Dominic Raab denies endorsing trade with countries that violate human rights

Foreign Secretary Dominic Raab speaks to the media outside BBC Broadcasting House in central London

Foreign secretary Dominic Raab speaks to the media outside BBC Broadcasting House in central London - Credit: PA

Dominic Raab has denied saying the UK wants to trade with countries that violated human rights laws after a call with colleagues was leaked to the press.

In a leaked video call listened to by HuffPost UK, the foreign secretary is heard telling departmental staff that only trading with countries that meet European Convention on Human Rights (ECHR) standards would mean missing out on trade with future "growth markets".



In a question and answer session, the minister is heard saying he "squarely" believes Britain "ought to be trading liberally around the world".

"If we restrict it to countries with ECHR-level standards of human rights, we’re not going to do many trade deals with the growth markets of the future."

He continued: "We don’t junk whole relationships because we’ve got issues – we have a conversation because we want to change the behaviour.

"And I think we’re in a much better position to do that if we’re willing to engage. [...]


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"I can think of behaviour that would cross the line and render a country beyond the pale.

"But fundamentally, I’m a big believer in engaging to try and exert positive influence even if it’s only a moderating influence, and I hope that calibrated approach gives you a sense that it’s not just words – we back it up with action."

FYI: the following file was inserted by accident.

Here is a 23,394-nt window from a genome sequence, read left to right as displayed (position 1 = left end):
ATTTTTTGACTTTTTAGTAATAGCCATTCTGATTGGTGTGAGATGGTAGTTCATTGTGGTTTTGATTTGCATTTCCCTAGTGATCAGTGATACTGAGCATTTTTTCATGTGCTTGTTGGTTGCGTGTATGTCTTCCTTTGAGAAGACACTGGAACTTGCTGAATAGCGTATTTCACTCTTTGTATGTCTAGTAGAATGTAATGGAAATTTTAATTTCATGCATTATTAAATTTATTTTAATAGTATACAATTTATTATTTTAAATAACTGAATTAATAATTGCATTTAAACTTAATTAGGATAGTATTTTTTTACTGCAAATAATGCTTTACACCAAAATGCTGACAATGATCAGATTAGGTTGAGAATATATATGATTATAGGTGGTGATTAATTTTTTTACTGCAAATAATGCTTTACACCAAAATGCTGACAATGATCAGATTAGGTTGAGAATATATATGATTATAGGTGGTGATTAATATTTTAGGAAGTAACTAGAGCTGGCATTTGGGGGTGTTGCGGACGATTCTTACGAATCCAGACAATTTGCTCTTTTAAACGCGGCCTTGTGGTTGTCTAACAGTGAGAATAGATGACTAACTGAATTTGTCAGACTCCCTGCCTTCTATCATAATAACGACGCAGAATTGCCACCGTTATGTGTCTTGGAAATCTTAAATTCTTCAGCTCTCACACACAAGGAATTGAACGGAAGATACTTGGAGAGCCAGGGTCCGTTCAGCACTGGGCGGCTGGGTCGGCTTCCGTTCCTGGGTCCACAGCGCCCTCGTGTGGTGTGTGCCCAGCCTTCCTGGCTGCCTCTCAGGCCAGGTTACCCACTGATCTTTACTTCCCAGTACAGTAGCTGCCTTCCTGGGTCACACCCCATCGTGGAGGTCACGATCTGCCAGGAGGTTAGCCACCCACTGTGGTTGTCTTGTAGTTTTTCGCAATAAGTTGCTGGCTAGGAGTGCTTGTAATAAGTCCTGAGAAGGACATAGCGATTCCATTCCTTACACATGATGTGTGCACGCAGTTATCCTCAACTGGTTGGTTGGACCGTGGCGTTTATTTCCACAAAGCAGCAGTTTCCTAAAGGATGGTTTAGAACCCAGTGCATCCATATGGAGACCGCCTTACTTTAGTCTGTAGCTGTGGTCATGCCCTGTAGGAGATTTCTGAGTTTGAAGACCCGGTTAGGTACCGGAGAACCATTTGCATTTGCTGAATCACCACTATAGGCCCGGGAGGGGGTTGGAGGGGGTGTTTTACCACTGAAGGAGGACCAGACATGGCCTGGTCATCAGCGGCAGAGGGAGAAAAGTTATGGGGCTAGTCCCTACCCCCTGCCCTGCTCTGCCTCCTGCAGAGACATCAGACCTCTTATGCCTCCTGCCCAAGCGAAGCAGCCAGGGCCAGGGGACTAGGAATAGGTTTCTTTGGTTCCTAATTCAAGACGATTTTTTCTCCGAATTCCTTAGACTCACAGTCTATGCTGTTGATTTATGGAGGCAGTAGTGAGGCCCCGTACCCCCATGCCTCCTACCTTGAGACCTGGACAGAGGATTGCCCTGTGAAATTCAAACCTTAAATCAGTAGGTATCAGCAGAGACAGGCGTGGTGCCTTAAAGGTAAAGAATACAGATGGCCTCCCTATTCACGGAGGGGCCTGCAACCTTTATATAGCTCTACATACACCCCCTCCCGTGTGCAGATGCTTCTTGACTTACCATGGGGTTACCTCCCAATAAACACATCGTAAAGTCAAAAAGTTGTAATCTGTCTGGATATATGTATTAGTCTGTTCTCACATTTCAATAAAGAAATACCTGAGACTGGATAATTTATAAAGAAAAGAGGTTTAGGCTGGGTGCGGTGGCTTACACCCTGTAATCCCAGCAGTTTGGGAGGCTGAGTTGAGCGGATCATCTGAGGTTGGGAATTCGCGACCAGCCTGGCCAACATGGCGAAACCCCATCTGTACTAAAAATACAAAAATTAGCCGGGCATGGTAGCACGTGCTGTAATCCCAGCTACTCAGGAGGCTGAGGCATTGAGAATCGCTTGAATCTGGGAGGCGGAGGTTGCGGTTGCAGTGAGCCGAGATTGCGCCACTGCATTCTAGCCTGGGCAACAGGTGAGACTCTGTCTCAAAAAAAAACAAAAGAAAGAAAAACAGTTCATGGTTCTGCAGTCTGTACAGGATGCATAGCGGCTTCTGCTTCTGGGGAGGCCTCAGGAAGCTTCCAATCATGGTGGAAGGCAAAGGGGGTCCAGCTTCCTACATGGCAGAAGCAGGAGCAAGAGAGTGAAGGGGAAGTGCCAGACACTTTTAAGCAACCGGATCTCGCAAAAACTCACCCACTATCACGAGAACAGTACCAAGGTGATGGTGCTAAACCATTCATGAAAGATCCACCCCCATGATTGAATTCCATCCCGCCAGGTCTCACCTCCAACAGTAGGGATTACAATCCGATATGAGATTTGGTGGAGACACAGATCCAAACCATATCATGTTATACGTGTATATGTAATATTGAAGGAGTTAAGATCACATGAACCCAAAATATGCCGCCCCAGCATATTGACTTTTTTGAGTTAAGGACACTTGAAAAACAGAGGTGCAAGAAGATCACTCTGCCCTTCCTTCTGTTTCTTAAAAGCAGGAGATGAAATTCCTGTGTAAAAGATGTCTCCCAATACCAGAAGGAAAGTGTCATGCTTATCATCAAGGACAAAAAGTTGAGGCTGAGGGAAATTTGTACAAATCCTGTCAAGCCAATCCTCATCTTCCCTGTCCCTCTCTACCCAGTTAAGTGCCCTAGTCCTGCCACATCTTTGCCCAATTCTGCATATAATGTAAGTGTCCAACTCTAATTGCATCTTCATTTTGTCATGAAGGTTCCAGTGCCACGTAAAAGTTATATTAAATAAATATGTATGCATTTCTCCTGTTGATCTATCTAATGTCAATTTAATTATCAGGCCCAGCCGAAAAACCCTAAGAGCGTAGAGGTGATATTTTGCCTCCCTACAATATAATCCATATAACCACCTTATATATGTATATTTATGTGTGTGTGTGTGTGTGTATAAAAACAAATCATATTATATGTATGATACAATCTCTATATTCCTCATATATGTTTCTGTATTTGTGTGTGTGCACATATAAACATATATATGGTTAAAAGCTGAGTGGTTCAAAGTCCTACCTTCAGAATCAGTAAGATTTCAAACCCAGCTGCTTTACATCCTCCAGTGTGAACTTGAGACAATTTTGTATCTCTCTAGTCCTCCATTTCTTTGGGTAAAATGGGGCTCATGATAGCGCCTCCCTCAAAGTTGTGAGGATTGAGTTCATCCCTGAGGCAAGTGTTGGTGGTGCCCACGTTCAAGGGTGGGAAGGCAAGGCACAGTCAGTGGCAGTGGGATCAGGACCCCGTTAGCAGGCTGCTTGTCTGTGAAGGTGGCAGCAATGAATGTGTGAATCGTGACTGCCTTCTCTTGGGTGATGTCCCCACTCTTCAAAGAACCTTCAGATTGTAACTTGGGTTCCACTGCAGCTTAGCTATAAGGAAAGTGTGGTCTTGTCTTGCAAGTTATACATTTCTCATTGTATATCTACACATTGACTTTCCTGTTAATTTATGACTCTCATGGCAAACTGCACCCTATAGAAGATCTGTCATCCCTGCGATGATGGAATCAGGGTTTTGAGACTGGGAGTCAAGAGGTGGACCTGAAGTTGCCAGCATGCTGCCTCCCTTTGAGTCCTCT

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Raab's comment came after the government released a major review of foreign policy, which includes plans for a post-Brexit tilt towards the Indo-Pacific region and acknowledging China as a "systemic challenge".

Labour's shadow foreign secretary, Lisa Nandy, said this was the second time in as many weeks that "that the foreign secretary has exposed for talking up trade deals with countries that abuse human rights".

"It is the latest example of a government entirely devoid of a moral compass and riddled with inconsistency, happy to say one thing in public and another behind closed doors."

She added: "The foreign secretary is sending a very clear message to countries engaged in appalling human rights abuses that this government welcomes them with open arms."

Amnesty International UK branded the comments "shocking" and fit "a depressing pattern on human rights from this government".

Director Kate Allen said: "So-called ‘growth markets’ – countries like India, Indonesia or Brazil – are often precisely places where human rights protections are fragile and under threat.

"And in some countries such as Myanmar, the army has control of economic activity which directly funds its military operations, including those implicated in human rights abuses.

"Trade that arises from or contributes to human rights violations can never be truly sustainable.

"Companies will rightly worry about their obligations to avoid involvement in human rights abuse, investors will take fright and the whole edifice will come tumbling down."

A Foreign, Commonwealth & Development Office spokesperson claimed the audio had been "deliberately and selectively clipped to distort the foreign secretary’s comments".

They added: "As he made crystal clear in his full answer, the UK always stands up for and speaks out on human rights.

"In his full answer, in an internal meeting, he highlighted examples where the UK has applied Magnitsky sanctions [sanctions to specific individuals and organisations rather than entire countries] and raised issues at the UN regardless of trade interests, and that this was a responsible, targeted and carefully calibrated approach to bilateral relations."

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